Qantas measure items in ‘total linear dimensions’ which adds the height, width, and length together.

For economy, the total linear limit is 158cm, business class is 169cm, and first-class is 178cm.

For example, if your case measures 105 x 35 x 15cm, the total linear dimensions would be 155cm and can be taken on economy. Make sure you measure your case before you go to the airport to avoid hassles.

Here is the link to Qantas’ policy on musical instruments:

Taking a Guitar on a Tiger Airways Plane

Tiger Airways’ policy on musical instruments is vague, which makes me worried. When a policy isn’t clearly spelled out, it can cause problems depending on how it is interpreted.

Tiger Airways logo

Their policy says that large items including guitars in hard cases cannot be taken on the cabin and must be checked in. Then it says that items under 30 x 117 x 38cm can be taken on as cabin baggage. It even says that this includes guitars in soft or hard cases.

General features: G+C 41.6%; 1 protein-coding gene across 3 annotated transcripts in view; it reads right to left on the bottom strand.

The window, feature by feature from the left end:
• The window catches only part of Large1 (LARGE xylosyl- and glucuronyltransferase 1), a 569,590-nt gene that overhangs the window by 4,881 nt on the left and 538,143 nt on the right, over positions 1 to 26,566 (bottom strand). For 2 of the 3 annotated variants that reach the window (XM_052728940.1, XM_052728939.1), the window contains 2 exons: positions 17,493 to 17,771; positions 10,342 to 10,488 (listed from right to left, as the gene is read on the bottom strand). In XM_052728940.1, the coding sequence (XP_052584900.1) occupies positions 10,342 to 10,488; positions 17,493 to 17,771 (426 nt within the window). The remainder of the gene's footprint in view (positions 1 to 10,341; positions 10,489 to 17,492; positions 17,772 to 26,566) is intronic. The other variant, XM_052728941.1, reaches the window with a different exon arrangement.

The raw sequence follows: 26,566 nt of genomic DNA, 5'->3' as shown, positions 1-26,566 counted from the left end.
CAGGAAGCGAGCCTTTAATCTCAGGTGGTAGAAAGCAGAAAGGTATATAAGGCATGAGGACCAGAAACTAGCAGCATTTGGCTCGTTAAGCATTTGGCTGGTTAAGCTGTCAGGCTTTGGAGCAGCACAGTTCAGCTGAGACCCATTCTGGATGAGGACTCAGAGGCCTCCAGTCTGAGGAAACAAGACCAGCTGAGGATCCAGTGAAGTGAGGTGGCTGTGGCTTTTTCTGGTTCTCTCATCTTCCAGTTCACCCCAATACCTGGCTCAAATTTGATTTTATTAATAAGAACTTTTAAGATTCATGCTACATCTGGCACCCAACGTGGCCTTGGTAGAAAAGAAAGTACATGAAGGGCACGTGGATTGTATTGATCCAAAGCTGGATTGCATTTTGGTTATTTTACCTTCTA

So we are told that guitars must be checked in, then immediately after, told that we can take guitars in the cabin if they fit the above measurement.

If you are planning on traveling with your guitar on a Tiger Airways plane, I highly recommend contacting them to clarify their policy and ask them to send you a confirmation via email if they say you can take your guitar with you. If you are questioned at the gate, you can show them evidence that they were happy with what you were planning.

Here is the link to Tiger Airways’ policy on musical instruments:

Taking a Guitar on a Virgin Australia Plane

Small musical instruments that measure under 85 x 34 x 23cm (total linear dimensions of 142cm) can be taken as carry on and count towards one of your carry on items.

If your guitar is larger than this, you must check it in or purchase an extra seat for your guitar.

Virgin Australia logo

All economy fares included checked luggage up to 23kg, but this is only one item. If you plan to take luggage with you, you will need to purchase a separate allowance for your guitar.